Internet sales are a big influence. Lerner said stores today must offer something more than merchandise — they need to provide an experience, service and an online component that meshes with the physical store.
Stores rising in this economy tend to be smaller, Lerner said. And stores that offer value-priced merchandise, he said, are “going crazy.”
“Those retail sales aren’t going away,” said Lerner, whose firm markets Eagle Run. “They’re transferring.”
Still, an impact from the shopping shift may be apparent.
The World-Herald analyzed retail space and taxable sales in Douglas and Sarpy Counties. The numbers indicate that an average square foot of retail space in 2017 produced less in sales compared to 2005 — an age when the Internet was much younger and before the iPhone debuted. That’s in line with national trends.
If a given space has fewer sales, that means sales tax collections aren’t as robust as they used to be. When adjusted for inflation, a 250,000-square-foot shopping area, for instance, would generate some $323,000 less in sales taxes annually, according to The World-Herald’s calculations.
Lerner said the figures could reflect the national sentiment that the country is “overstored” with retail outlets.
Yet at the same time, the Omaha area is seeing sales rise and retail space turn over and expand.
As Oak View Mall changes, the West Farm development 2 miles away at Boys Town is promising highly sought-after retailers. As the old Gretna outlet mall went out of style, the popular new Nebraska Crossing Outlets took its place. Just Wednesday, it announced an expansion with a T.J. Maxx/HomeGoods anchor.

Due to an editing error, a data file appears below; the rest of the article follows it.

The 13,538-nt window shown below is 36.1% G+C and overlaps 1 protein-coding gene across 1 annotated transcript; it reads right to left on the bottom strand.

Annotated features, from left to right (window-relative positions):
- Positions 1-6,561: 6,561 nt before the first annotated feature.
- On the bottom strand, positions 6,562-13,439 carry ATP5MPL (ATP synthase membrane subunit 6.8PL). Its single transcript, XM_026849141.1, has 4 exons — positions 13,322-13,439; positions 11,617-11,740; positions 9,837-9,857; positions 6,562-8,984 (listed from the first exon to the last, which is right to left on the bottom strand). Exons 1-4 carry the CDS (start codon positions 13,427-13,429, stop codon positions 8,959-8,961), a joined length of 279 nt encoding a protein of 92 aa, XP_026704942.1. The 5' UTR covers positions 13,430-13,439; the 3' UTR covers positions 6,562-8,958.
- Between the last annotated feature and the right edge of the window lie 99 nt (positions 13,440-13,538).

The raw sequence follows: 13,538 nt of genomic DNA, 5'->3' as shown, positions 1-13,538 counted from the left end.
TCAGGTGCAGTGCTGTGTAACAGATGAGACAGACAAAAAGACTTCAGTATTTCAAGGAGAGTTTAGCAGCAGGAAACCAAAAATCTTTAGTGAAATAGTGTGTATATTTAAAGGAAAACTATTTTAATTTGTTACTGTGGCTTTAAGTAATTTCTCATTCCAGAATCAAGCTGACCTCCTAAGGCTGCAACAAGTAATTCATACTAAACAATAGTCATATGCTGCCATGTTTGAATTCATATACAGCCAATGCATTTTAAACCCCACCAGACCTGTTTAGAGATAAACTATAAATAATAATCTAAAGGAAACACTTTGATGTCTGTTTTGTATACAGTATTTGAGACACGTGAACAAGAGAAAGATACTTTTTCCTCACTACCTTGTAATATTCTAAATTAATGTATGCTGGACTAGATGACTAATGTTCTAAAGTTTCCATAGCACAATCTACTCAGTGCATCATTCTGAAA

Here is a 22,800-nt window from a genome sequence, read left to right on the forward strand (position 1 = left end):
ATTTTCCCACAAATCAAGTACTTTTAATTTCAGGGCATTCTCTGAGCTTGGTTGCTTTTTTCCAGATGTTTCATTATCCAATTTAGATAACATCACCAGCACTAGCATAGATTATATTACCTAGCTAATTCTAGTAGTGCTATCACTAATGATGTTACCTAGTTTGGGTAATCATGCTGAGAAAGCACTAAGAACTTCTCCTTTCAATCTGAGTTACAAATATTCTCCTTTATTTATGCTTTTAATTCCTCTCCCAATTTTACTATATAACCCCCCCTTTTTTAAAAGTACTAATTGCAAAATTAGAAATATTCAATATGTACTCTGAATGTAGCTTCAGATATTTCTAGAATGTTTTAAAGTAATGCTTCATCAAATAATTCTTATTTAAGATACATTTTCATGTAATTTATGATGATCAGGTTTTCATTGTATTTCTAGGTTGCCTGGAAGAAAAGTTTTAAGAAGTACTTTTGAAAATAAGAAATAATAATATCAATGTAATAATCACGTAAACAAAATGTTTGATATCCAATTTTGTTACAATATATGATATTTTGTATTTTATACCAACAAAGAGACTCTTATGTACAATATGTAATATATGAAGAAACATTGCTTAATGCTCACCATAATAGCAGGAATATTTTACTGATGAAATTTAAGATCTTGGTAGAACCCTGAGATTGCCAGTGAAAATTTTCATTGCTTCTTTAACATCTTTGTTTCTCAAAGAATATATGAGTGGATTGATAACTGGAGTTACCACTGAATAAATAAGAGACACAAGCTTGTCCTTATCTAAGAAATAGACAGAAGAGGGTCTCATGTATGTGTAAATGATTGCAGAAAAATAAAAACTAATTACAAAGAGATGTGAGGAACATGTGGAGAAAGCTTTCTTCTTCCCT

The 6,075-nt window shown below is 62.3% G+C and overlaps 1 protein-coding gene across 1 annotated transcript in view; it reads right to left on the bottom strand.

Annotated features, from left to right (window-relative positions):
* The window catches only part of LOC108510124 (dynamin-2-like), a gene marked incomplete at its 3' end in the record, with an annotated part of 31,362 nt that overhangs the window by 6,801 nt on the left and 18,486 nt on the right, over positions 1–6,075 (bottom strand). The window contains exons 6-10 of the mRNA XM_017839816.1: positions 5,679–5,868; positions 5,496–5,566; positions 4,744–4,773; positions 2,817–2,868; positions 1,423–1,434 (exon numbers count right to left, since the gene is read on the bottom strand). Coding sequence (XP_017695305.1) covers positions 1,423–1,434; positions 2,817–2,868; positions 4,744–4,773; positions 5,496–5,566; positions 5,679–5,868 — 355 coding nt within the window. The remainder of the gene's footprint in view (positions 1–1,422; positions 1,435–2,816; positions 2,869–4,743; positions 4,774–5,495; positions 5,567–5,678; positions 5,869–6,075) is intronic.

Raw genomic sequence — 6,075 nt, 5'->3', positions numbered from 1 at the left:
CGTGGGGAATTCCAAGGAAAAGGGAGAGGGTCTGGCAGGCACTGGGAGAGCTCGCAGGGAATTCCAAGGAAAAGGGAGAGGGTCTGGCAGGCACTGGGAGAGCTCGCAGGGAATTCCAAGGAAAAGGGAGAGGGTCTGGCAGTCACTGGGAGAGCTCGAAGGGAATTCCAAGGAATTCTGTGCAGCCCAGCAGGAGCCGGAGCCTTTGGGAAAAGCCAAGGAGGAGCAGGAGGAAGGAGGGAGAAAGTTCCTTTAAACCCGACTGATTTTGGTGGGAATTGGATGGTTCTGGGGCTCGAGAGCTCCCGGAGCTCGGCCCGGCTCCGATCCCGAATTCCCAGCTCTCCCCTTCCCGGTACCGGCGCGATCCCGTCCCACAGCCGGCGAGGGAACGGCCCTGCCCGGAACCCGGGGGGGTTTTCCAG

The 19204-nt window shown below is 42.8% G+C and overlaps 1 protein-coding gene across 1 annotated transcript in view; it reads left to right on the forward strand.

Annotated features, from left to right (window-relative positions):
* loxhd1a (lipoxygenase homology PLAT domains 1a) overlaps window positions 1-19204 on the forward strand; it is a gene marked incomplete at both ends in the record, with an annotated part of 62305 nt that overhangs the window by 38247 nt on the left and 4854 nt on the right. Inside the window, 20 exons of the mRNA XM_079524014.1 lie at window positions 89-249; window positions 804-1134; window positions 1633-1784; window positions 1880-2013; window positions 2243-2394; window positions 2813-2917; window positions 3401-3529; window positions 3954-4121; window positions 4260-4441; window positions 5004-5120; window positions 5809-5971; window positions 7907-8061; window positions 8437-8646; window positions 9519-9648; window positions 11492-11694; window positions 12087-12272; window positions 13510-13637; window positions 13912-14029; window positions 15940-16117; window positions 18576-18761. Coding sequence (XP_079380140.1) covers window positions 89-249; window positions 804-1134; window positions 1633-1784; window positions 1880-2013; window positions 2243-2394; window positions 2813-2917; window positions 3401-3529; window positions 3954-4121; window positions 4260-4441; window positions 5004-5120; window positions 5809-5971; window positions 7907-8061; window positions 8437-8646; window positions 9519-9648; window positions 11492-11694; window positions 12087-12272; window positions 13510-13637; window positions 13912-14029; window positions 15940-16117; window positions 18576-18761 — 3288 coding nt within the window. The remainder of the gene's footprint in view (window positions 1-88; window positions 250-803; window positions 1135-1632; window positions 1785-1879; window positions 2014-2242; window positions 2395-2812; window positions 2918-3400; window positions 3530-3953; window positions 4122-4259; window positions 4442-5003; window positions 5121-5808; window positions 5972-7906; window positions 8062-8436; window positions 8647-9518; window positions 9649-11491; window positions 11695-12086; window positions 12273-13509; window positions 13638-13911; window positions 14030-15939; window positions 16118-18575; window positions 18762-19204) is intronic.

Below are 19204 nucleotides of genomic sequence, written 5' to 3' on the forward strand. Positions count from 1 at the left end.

With the presence of Shadow Lake and the Shoppes at Market Pointe along 72nd Street, the City of Papillion’s sales tax collections have increased some 60 percent in the past decade.
Part of that is attributable to an increase in Papillion’s sales tax rate approved by voters. For that increase, the community will get a new $48 million community center, with a field house opening this month and the full center next fall.
Mayor David Black said Papillion’s strong sales tax collections are a factor in keeping the city’s property tax rate the lowest among metro area cities.
“Growth produces sales,” Black said. “Sales fund the growth. So it’s not on the back of the homeowner and property taxes.”
Nationally, consumer confidence has been strong as incomes grow following the federal tax cuts, said Eric Thompson, director of the Bureau of Business Research at the University of Nebraska-Lincoln.
In Nebraska, the bureau’s own survey numbers on consumer confidence have been uneven, slipping through the summer months, turning negative in September but then taking a jump higher in October. The index is based on questions such as, “Is now a good time to make a major household purchase?”
Thompson said that store closings are more a reflection of changes in the retail industry, not in consumer spending. If not for that spending, he said, the retail economy might have seen even more trouble.
Shoppers interviewed by The World-Herald this week said they are adjusting where they spend their money.
Marianne Foster of Omaha said she misses Younkers. “I am totally lost without Younkers.”
In the past, she said she never was much of a Kohl’s shopper but has been there more often, along with J.C. Penney and Dillard’s.
Marsha Wright of Council Bluffs said she focuses her shopping on two places — Target and Amazon online. She said she likes Target for items like toys, cosmetics and kids clothes, an area where she says “Target has really upped their game.”
Tracy Gosch of Waterloo, Nebraska, said she liked Younkers and Gordmans but shopped at Sierra Trading Post for the first time this week. “So far, I’m impressed. I think my husband would like it.”